Starting Sept. 1, health insurance rates for the individual and small group markets will face stricter scrutiny to determine whether they are reasonable under new rules required by the Patient Protection and Affordable Care Act. The Centers for Medicare and Medicaid Services will review rates in nine states that lack the authority to adequately do so. The remaining 41 states will conduct their own reviews.
“These new rules, combined with the funding states are receiving under the Affordable Care Act, will trigger much closer scrutiny of health insurance rate hikes,” says DeAnn Friedholm, director of Consumers Union's health reform campaign. “But ultimately, it will be up to the states to protect consumers when rate increases are found to be unreasonable. States need to make sure they have the tools necessary to prevent unreasonable rate increases from going into effect. And some states that have the authority to curb rate hikes need to act more aggressively to prevent insurers from gouging consumers.”
Starting Sept. 1, rate increases higher than 10% will be reviewed by states with rate-review procedures meeting certain standards; states lacking such standards will be reviewed by CMS. CMS will conduct rate review covering both the individual and small group markets in Alabama, Arizona, Idaho, Louisiana, Missouri, Montana and Wyoming. It will conduct small-group market reviews in Pennsylvania and Virginia.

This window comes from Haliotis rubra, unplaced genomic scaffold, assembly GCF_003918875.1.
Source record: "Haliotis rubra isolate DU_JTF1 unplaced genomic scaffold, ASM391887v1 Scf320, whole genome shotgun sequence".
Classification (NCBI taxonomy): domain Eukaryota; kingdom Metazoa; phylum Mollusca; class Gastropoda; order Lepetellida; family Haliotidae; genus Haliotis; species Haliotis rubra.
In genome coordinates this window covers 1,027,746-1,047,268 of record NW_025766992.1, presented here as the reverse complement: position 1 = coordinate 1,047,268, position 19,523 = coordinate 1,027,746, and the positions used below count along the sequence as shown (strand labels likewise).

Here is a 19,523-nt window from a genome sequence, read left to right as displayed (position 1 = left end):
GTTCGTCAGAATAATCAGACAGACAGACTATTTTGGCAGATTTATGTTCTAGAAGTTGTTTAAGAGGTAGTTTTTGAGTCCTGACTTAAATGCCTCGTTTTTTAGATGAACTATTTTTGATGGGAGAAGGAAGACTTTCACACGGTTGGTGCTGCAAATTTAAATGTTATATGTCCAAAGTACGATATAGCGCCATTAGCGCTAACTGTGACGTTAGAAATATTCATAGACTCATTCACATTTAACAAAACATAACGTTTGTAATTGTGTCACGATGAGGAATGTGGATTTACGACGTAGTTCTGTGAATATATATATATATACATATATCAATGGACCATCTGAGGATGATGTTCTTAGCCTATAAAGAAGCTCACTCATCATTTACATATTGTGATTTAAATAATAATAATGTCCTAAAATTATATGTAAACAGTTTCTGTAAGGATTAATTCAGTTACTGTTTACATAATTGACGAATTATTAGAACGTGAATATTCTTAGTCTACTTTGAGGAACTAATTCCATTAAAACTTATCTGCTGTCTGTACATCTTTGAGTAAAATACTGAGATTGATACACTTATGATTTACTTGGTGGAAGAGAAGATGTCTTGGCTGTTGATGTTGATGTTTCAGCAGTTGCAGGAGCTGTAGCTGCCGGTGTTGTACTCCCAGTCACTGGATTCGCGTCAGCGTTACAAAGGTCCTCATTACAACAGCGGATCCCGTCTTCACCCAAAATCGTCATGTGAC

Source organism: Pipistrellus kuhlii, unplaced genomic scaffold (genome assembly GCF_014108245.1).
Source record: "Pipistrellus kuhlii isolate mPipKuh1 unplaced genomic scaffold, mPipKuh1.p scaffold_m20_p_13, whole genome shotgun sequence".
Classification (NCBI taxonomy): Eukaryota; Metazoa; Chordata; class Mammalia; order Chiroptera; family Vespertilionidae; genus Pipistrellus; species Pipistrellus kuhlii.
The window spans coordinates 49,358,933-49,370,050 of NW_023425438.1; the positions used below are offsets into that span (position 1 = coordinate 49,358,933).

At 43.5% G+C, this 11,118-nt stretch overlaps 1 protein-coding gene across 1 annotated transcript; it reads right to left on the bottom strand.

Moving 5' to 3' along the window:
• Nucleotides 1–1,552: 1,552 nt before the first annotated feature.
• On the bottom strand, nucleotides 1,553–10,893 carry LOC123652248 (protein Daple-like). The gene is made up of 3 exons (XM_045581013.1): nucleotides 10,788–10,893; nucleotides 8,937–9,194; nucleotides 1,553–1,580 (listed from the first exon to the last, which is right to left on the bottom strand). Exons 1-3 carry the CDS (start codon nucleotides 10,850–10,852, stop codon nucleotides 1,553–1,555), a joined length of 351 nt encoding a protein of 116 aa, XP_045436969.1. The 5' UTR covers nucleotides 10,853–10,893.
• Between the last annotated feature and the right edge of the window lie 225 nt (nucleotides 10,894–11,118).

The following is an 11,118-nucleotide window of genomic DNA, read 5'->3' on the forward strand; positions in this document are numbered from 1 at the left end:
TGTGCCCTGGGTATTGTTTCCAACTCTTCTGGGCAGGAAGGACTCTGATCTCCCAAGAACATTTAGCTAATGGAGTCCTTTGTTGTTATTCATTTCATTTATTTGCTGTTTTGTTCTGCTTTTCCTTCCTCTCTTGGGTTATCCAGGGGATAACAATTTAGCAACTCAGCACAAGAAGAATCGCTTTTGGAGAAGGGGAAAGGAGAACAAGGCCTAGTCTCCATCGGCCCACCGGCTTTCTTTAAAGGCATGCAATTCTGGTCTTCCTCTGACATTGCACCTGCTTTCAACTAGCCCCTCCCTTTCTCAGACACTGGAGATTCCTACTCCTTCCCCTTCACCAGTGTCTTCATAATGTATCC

Prior to implementing a rate hike greater than 10%, insurers will have to submit a “justification” to CMS and state regulators, which the agency will post on its website. Insurers also will be required to post a justification on their websites for rate hikes that are determined to be unreasonable.
Under PPACA, the power to deny or modify each proposed rate increase remains with the states. But not all states have the power to prevent unreasonable rate increases from going into effect or have regulators who exercise this authority. Some state regulators closely examine proposed rate increases and insurers' justifications, but other states have little capability to do so. In most states, consumers do not receive adequate information about rate increases and are not able to participate in the review process through hearings or other public forums. Most states have received federal grant funds to improve their rate review process.
Consumers Union has developed a state model rate review law for individual market plans and is working to encourage states to adopt reforms that ensure greater oversight, transparency and insurance company accountability.
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